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Guangzhou, China

Peng Z.,U.S. Center for Disease Control and Prevention | Xu J.,Heilongjiang Provincial CDC | Yu Z.,Zhejiang Provincial CDC | Sun Q.,Hunan Provincial CDC | And 20 more authors.
Zhonghua liu xing bing xue za zhi = Zhonghua liuxingbingxue zazhi | Year: 2015

OBJECTIVE: To identify clinical characteristics of hospitalized laboratory-confirmed influenza cases of children under 15 years old, and their risk factors of influenza infection.METHODS: Analyzing the reports of hospitalized laboratory-confirmed influenza cases of children under 15 years old who were detected by the sentinel surveillance systems in 10 provinces from December 2009 to June 2014. Such data as their demographic, medical history, clinical symptoms and signs, treatment and outcome were collected using questionnaires, with their clinical characteristics and their risk factors of influenza infection described.RESULTS: Of the 2 937 severe acute respiratory infection inpatients, 190 (6.5%) were laboratory-confirmed influenza cases. 123 (64.7%) of such confirmed cases were male, and 139 (73.2%) were children under 5 years old, with age median of 3.0 years (IQR: 1.0-5.0 years). 20 (10.5%) of them had at least one chronic medical condition, mostly chronic cardiovascular disease (3.2%), immunosuppressive disease (3.2%), and cancer/tumor (2.6%). Most common clinical symptoms of the cases were fever (92.6%) and cough (88.8%), of which abnormal pulmonary auscultation (51.1%) and abnormal chest X-ray performance (36.1%) were the most common clinical signs. 29 cases (15.8%) had complications, of which pneumonia (15.3%) was most common. 16 cases (8.6%) used antiviral drugs, and 4 cases (2.2%) were admitted into ICU. Risk factor analysis suggested that age < 6 months (OR = 0.406, 95% CI: 0.203-0.815) was a protective factor against influenza infection; and age 5-9 years old (OR = 2.535, 95% CI: 1.059-6.066) was a risk factor for influenza infection.CONCLUSION: Hospitalized laboratory-confirmed influenza cases were found mostly in children under 5 years old. Risk exposure for influenza infection varied among age groups. Source

Qiaoli Z.,Dongguan Municipal CDC | Jianfeng H.,Guangdong Provincial CDC | De W.,Guangdong Provincial CDC | Zijun W.,China CDC | And 12 more authors.
PLoS ONE | Year: 2012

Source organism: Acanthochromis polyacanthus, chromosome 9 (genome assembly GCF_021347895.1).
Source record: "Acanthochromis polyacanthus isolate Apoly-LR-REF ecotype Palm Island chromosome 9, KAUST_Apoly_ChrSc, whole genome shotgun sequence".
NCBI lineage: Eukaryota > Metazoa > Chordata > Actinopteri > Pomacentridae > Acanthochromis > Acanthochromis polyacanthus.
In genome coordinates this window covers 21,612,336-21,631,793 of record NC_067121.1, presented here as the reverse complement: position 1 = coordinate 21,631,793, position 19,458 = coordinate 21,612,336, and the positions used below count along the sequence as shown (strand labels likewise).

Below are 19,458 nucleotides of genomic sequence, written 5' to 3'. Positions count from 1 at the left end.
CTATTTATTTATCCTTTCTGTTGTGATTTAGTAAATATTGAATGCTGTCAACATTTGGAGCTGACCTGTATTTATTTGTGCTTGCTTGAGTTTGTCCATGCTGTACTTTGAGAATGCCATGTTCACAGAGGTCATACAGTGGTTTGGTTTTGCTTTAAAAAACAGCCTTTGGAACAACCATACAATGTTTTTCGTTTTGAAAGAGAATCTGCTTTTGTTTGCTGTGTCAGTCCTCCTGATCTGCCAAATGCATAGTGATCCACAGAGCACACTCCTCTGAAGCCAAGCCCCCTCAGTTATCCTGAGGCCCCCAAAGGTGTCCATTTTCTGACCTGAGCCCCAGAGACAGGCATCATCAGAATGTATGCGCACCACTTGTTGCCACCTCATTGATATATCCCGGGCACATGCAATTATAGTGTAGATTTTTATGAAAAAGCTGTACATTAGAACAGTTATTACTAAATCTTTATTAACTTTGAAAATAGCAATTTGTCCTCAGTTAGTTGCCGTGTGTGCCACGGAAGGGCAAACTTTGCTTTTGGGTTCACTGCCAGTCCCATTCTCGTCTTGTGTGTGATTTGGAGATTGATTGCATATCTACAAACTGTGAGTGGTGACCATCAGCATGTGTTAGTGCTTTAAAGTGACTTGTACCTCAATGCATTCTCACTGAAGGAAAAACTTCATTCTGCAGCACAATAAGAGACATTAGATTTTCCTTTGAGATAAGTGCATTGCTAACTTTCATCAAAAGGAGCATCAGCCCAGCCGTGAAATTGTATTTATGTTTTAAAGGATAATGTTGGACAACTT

Background: This study was conducted to identify epidemiological characteristics of the first documented CHIK fever outbreak in China and evaluate the effect of the preventive measures taken. Methodology/Principal Findings: From September 1 to October 29, 2010, China's first documented outbreak of CHIK fever occurred in the Xincun community of Wanjiang District of Dongguan city, Guangdong province; 253 case-patients were recorded, of which 129 were laboratory confirmed, with an attack rate of 1%. Before September 18th the number of CHIK fever cases remained relatively low in the Xincun community; from September 19th onwards, the number of cases increased drastically, with an outbreak peak on October 4th. Cases were distributed across nine small village groups in the Xincun community, with an attack rate of 0-12% at the village level. The household attack rates ranged between 20% and 100%. No significant difference was found in the attack rate between males and females. There was a significant difference in the attack rate in different age groups (chi-square = 18.35, p = 0.005); highest in patients aged 60 years or older and the lowest in patients aged under 10. The major clinical characteristics of patients are fever (100%), joint pain (79%) and rash (54%). Phylogenetic analysis of the E1 gene on the five earliest confirmed cases showed that the strains of CHIKV isolated from their sera were highly homologous (up to 99%) with isogeneic strains isolated in Thailand in 2009. After control measures were taken, including killing adult mosquitoes and cleaning breeding habitats of Aedes mosquitoes, the Breteau index and Mosq-ovitrap index decreased rapidly, and the outbreak ended on October 29. Conclusion/Significance: The infection source of the outbreak was imported. Cases showed obvious temporal, spatial, and population aggregation during the outbreak. Comprehensive control measures based on reducing the density of Aedes mosquitoes were effective in controlling the epidemic. © 2012 Qiaoli et al. Source

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